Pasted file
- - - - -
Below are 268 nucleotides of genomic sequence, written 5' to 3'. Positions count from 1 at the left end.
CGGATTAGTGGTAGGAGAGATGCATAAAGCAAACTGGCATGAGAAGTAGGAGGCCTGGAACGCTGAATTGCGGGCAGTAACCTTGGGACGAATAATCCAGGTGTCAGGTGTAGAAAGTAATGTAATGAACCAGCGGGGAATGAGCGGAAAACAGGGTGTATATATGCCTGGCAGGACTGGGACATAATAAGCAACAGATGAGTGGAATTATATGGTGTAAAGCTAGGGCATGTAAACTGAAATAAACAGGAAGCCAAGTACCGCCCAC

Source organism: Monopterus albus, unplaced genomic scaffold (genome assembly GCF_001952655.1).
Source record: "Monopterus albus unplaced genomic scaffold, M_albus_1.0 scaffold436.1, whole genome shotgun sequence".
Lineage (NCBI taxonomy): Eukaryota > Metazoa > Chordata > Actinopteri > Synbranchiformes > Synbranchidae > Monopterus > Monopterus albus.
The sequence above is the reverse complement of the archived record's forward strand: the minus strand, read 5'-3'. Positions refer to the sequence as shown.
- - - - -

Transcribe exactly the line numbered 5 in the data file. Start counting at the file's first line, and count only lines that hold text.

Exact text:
Lineage (NCBI taxonomy): Eukaryota > Metazoa > Chordata > Actinopteri > Synbranchiformes > Synbranchidae > Monopterus > Monopterus albus.